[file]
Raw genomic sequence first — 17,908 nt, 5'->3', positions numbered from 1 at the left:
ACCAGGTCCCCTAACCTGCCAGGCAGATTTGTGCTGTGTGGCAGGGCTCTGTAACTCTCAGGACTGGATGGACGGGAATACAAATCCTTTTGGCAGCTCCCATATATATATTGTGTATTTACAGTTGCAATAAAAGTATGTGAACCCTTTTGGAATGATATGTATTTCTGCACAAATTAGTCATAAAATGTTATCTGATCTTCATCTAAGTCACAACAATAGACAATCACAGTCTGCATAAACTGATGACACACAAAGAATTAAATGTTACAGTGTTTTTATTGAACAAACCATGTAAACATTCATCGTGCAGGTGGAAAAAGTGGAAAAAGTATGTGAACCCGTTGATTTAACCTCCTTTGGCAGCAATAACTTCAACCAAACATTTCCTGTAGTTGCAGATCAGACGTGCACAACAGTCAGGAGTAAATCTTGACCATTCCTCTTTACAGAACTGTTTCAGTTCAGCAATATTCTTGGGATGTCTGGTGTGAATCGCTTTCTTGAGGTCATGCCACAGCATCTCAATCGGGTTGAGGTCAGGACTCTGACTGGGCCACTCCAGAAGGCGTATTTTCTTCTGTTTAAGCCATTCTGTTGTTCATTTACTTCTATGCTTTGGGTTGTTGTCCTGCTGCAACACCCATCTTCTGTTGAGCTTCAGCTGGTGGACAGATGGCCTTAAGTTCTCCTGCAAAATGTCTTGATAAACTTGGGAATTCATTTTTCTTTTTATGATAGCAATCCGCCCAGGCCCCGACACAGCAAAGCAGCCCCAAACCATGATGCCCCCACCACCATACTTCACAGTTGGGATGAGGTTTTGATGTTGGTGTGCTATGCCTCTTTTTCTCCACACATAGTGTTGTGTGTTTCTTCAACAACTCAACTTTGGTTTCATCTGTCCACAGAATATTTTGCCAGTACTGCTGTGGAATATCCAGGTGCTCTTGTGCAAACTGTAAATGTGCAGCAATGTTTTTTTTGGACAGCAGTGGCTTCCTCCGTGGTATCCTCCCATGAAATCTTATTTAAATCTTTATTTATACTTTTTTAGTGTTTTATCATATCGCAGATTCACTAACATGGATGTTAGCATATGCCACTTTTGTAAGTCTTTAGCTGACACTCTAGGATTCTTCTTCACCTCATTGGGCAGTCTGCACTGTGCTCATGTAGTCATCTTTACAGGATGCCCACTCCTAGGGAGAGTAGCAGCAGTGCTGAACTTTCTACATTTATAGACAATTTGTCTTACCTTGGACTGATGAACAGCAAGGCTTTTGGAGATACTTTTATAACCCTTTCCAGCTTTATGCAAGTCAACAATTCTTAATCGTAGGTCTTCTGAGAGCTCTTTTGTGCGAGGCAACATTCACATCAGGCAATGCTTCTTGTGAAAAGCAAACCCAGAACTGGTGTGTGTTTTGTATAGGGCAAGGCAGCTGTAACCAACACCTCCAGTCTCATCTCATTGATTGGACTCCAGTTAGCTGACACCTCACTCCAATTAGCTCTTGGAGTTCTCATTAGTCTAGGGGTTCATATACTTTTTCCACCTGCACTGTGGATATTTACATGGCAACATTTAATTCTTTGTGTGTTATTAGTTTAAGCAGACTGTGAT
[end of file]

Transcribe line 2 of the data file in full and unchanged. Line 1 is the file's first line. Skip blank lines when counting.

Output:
ACCAGGTCCCCTAACCTGCCAGGCAGATTTGTGCTGTGTGGCAGGGCTCTGTAACTCTCAGGACTGGATGGACGGGAATACAAATCCTTTTGGCAGCTCCCATATATATATTGTGTATTTACAGTTGCAATAAAAGTATGTGAACCCTTTTGGAATGATATGTATTTCTGCACAAATTAGTCATAAAATGTTATCTGATCTTCATCTAAGTCACAACAATAGACAATCACAGTCTGCATAAACTGATGACACACAAAGAATTAAATGTTACAGTGTTTTTATTGAACAAACCATGTAAACATTCATCGTGCAGGTGGAAAAAGTGGAAAAAGTATGTGAACCCGTTGATTTAACCTCCTTTGGCAGCAATAACTTCAACCAAACATTTCCTGTAGTTGCAGATCAGACGTGCACAACAGTCAGGAGTAAATCTTGACCATTCCTCTTTACAGAACTGTTTCAGTTCAGCAATATTCTTGGGATGTCTGGTGTGAATCGCTTTCTTGAGGTCATGCCACAGCATCTCAATCGGGTTGAGGTCAGGACTCTGACTGGGCCACTCCAGAAGGCGTATTTTCTTCTGTTTAAGCCATTCTGTTGTTCATTTACTTCTATGCTTTGGGTTGTTGTCCTGCTGCAACACCCATCTTCTGTTGAGCTTCAGCTGGTGGACAGATGGCCTTAAGTTCTCCTGCAAAATGTCTTGATAAACTTGGGAATTCATTTTTCTTTTTATGATAGCAATCCGCCCAGGCCCCGACACAGCAAAGCAGCCCCAAACCATGATGCCCCCACCACCATACTTCACAGTTGGGATGAGGTTTTGATGTTGGTGTGCTATGCCTCTTTTTCTCCACACATAGTGTTGTGTGTTTCTTCAACAACTCAACTTTGGTTTCATCTGTCCACAGAATATTTTGCCAGTACTGCTGTGGAATATCCAGGTGCTCTTGTGCAAACTGTAAATGTGCAGCAATGTTTTTTTTGGACAGCAGTGGCTTCCTCCGTGGTATCCTCCCATGAAATCTTATTTAAATCTTTATTTATACTTTTTTAGTGTTTTATCATATCGCAGATTCACTAACATGGATGTTAGCATATGCCACTTTTGTAAGTCTTTAGCTGACACTCTAGGATTCTTCTTCACCTCATTGGGCAGTCTGCACTGTGCTCATGTAGTCATCTTTACAGGATGCCCACTCCTAGGGAGAGTAGCAGCAGTGCTGAACTTTCTACATTTATAGACAATTTGTCTTACCTTGGACTGATGAACAGCAAGGCTTTTGGAGATACTTTTATAACCCTTTCCAGCTTTATGCAAGTCAACAATTCTTAATCGTAGGTCTTCTGAGAGCTCTTTTGTGCGAGGCAACATTCACATCAGGCAATGCTTCTTGTGAAAAGCAAACCCAGAACTGGTGTGTGTTTTGTATAGGGCAAGGCAGCTGTAACCAACACCTCCAGTCTCATCTCATTGATTGGACTCCAGTTAGCTGACACCTCACTCCAATTAGCTCTTGGAGTTCTCATTAGTCTAGGGGTTCATATACTTTTTCCACCTGCACTGTGGATATTTACATGGCAACATTTAATTCTTTGTGTGTTATTAGTTTAAGCAGACTGTGAT